Christian Flynn talks to Andrew Frost about his latest exhibition, alien worlds, and the enigma of the obelisk…
Andrew Frost: I’ve really been taken by some of the images you’ve been posting to social media of work that’ll be in your upcoming show. Knowing you’re as into science fiction as I am, I immediately thought of the work of some classic SF illustrators, particularly Richard Powers. What’s the origin of these pieces? How did they evolve from previous work?
Christian Flynn: My work has always had a strong relationship to science fiction and this began for me in early childhood watching a lot of 1960’s, 1970’s and 1980’s Japanese animation. I was particularly taken with the Super Robots genre and anything futuristic that transformed. This interest led me to more serious sci-fi such as Arthur C. Clarke’s 2001: A Space Odyssey. The enigma of the obelisk and what it potentially represents are a permanent presence in my paintings, and this continues. So the obelisk can be seen as the link between my older work and the newer work. The older, larger colour fields being an interpretation of the obelisk and the newer work giving context to this unknown, using landscape and a highly abstracted narrative.
AF: I was surprised at the scale – they all appear to be small scale, and intimate works on paper. Can you explain your working method in terms of this scale, and what the effect is on the viewer?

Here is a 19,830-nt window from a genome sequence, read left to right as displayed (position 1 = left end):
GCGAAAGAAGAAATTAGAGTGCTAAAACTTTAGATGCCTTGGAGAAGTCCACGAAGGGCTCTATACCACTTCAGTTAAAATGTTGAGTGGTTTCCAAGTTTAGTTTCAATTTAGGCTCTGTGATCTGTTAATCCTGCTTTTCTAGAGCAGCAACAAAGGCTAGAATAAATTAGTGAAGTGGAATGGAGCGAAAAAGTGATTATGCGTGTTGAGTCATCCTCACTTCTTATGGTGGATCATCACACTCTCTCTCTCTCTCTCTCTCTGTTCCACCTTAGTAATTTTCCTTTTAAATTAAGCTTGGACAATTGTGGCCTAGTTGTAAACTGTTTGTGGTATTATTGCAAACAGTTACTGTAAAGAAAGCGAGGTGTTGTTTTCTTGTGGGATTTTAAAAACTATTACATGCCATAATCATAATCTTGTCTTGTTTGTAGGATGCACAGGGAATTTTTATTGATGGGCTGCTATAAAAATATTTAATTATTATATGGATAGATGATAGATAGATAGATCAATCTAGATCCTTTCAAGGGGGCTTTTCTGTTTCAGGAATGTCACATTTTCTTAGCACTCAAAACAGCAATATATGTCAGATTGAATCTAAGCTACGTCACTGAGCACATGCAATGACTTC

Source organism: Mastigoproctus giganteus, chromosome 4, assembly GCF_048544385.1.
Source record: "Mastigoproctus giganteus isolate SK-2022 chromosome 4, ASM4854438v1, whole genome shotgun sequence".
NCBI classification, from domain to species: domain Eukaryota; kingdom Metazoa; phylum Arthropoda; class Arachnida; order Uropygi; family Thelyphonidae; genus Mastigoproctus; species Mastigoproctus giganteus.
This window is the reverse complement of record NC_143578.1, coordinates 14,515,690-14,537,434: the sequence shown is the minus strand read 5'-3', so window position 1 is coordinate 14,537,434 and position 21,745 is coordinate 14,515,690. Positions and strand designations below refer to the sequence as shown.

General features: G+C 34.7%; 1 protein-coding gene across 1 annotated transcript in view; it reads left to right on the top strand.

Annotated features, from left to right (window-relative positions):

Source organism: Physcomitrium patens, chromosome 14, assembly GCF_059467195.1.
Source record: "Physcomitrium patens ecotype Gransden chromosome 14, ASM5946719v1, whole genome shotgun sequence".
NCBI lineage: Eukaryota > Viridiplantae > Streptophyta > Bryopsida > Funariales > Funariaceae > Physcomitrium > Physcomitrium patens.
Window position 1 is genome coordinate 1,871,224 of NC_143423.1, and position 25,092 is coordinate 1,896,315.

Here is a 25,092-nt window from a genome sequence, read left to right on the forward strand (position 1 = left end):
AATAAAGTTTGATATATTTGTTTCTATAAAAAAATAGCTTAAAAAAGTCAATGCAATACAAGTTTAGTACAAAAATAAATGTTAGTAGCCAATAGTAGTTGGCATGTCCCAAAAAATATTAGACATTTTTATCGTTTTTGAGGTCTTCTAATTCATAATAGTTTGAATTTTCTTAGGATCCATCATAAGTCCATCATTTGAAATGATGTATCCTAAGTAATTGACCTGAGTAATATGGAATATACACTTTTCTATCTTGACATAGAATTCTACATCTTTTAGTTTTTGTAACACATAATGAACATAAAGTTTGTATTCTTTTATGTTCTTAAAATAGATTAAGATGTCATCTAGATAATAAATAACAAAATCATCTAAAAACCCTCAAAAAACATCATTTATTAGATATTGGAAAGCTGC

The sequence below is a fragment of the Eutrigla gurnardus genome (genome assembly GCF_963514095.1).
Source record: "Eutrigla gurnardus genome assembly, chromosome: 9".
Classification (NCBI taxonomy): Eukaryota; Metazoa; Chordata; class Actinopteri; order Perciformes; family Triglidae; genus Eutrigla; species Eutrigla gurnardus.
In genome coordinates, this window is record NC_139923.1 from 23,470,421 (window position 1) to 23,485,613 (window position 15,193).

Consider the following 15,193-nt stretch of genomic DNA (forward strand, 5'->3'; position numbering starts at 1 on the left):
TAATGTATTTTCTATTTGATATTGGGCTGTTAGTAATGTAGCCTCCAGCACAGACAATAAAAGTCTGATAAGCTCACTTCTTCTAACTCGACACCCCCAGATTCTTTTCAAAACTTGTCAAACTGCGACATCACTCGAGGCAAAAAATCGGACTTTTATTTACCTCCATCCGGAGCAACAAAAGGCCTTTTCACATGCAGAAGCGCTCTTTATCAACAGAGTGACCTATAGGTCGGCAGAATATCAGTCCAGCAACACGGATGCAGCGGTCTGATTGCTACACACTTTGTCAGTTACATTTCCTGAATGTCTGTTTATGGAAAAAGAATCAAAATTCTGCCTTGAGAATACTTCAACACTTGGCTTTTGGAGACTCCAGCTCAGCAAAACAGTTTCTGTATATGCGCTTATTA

CF: The move to a smaller scale was practical in the beginning. My living situation changed so I had to reduce the size of my studio. I’d had some fun playing with khadi paper which I’d torn out of an old diary, so to start with it was very much determined by circumstance. Strangely enough though working on a smaller scale seemed to open up a larger area to work within. I have a feeling that making the paintings on a smaller scale gave me license to put less information into the finished work. The effect of the smaller scale on the viewer I would guess could be two things. One, the smaller size and bright colours could draw in the viewer. A bit like how the Hubble telescope focused on a dark piece of the galaxy and found it was full of information. And two, the smaller size could simply allow people to just ignore the work. These works are asking for people’s attention, not demanding it. I think there is something in this quality that sits better with my ego, morals and ethics.
AF: You’ve left the edges of the paper ragged, but you’ve also painted right over to the edge too, which gives the work the look of a surviving fragment of something much larger. Is that something that’s intentional?
CF: It is. They are fragments of a larger narrative that may be impossible to read.
AF: Some of the titles allude to music, others to specific sci-fi tropes like alien planets, and I know you have a fascination with UFOs. How does all this end up in the work?
CF: Titling the work is the final part of my process. It is often very specific and is often an answer to the question ‘what does this painting say or where does take me or what could this be associated with’? It also is an opportunity to make fun of the work or myself. The relationship between my paintings and the UFO phenomena has become more substantial over the last two years. The UFO phenomena to me is two things; a story to follow in the news; and a community to associate with to speculate on this thing that is mostly unknowable much like the obelisk in 2001. Making work about something that is both real and unreal.
Christian Flynn’s Unfamiliar Theatre / Unknown Stage, is at Perc Tucker Gallery, Townsville, until the 11th of August.